Migratory flights in directions opposite to those expected occur commonly in both spring and autumn, and have already been mentioned above. They have been explained as responses to adverse weather (with birds turning back when conditions ahead are bad), as orientation errors, or as attempts to correct previous orientation errors or wind drift or overshooting (with birds back-tracking to a point en route, for example see Pennycuick et al. 1996). When reverse movements occur at coasts, they have also been interpreted as attempts by birds with small fuel reserves to feed inland and increase their reserves before setting out over water (Alerstam 1978b). By moving inland, the argument goes, the birds avoid the high competition, depleted food supplies or predation risk caused by the build-up of birds near the coast. Inland, birds can accumulate body reserves more rapidly and safely. To judge from recoveries of 20 passerine species ringed in southern Sweden in autumn, reverse movements varied between 9 and 65 km, and species with small fat reserves were more likely to perform reverse movements than were species with larger reserves (Akesson et al. 1996). Moreover, among Chaffinches Fringilla coelebs and Bramblings F. montifringilla in the same area, the peak in reverse movements occurred about 3.5 hours after the early morning departure in the normal direction; and the average weights of reverse migrants and of birds lingering at the coast were lower than those of birds of the same species that proceeded in the normal direction (Lindstrom & Alerstam 1986).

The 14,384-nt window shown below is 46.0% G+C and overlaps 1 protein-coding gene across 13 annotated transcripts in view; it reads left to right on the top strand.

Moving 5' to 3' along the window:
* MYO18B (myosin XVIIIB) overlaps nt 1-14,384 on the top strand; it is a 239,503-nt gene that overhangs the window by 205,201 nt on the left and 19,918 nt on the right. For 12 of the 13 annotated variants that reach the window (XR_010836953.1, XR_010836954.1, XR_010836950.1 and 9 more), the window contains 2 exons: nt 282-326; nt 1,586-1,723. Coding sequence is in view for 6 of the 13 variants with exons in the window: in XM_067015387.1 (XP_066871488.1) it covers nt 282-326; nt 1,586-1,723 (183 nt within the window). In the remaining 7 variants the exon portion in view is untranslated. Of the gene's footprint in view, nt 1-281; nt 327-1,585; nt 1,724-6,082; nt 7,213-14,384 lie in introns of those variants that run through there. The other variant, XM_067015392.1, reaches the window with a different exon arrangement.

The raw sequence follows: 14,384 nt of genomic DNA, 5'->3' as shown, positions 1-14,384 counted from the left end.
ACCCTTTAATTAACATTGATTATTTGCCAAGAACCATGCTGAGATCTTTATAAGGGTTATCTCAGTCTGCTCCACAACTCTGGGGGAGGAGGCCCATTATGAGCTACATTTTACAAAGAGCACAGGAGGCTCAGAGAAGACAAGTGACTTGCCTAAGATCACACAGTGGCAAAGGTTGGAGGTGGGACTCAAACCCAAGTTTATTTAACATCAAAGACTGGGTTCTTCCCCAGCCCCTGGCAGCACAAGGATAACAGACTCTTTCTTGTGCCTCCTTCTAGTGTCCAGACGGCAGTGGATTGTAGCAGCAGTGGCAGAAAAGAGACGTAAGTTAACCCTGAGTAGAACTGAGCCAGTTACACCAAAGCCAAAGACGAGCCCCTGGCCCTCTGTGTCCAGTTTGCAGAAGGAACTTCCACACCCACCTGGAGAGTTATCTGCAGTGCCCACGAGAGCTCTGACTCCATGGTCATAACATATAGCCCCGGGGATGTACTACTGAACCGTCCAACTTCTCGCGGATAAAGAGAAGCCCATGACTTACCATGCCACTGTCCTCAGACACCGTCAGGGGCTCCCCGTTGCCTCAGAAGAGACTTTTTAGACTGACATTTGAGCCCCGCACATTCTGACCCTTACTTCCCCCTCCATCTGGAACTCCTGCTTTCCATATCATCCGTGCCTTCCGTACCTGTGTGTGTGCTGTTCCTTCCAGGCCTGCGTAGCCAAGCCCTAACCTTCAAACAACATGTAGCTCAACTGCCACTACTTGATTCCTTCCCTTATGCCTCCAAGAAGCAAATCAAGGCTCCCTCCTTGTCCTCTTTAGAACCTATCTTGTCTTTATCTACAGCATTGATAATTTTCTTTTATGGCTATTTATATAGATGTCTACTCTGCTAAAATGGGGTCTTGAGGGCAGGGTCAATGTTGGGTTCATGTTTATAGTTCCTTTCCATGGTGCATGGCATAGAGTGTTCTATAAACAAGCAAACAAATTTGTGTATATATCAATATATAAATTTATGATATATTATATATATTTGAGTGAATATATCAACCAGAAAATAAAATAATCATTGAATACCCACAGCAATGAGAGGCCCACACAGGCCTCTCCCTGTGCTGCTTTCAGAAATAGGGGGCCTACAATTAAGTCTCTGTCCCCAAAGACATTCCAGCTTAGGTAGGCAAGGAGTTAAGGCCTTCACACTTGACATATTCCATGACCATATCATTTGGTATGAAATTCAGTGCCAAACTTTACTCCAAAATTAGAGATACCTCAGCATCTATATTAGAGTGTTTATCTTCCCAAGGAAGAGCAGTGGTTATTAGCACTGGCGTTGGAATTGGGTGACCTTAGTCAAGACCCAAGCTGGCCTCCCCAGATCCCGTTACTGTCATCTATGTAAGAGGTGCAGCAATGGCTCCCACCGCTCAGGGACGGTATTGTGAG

In spring, if birds encounter snow or other bad weather en route or after arrival in breeding areas, they often retreat for some distance in the direction of their wintering areas, providing that body reserves permit (e.g. Gatke 1895, Williams 1950, Svardson 1953, Gauthreaux & LeGrand 1975). Many thousands of birds can be involved in such movements. The birds can advance again with the next warm front, and at times of alternating mild and cold periods, back-and-forth shuttle movements sometimes ensue until birds can eventually settle in their nesting areas. The same occurs among birds that breed on high mountains, which having settled on their breeding areas in spring, move down-slope during spells of bad weather, and back again when conditions improve. In northern Europe, the Lapwing Vanellus vanellus is one of the earliest species to return each spring, and is well known for reverse migration. The first individuals to arrive on the coast of Finland in spring often turn back on the same day if they encounter cold and snow. One spring, more than 10 000 individuals per day were counted moving southwest across one 10-km stretch of coast (Vepsalainen 1968). In autumn, when birds generally migrate towards warmer climes and better feeding conditions, adverse weather is likely to play a smaller role, with journeys less disrupted. Although reverse movements often occur on the same days as normal movements, they are often at different altitude, with birds selecting wind conditions appropriate to their flight direction.
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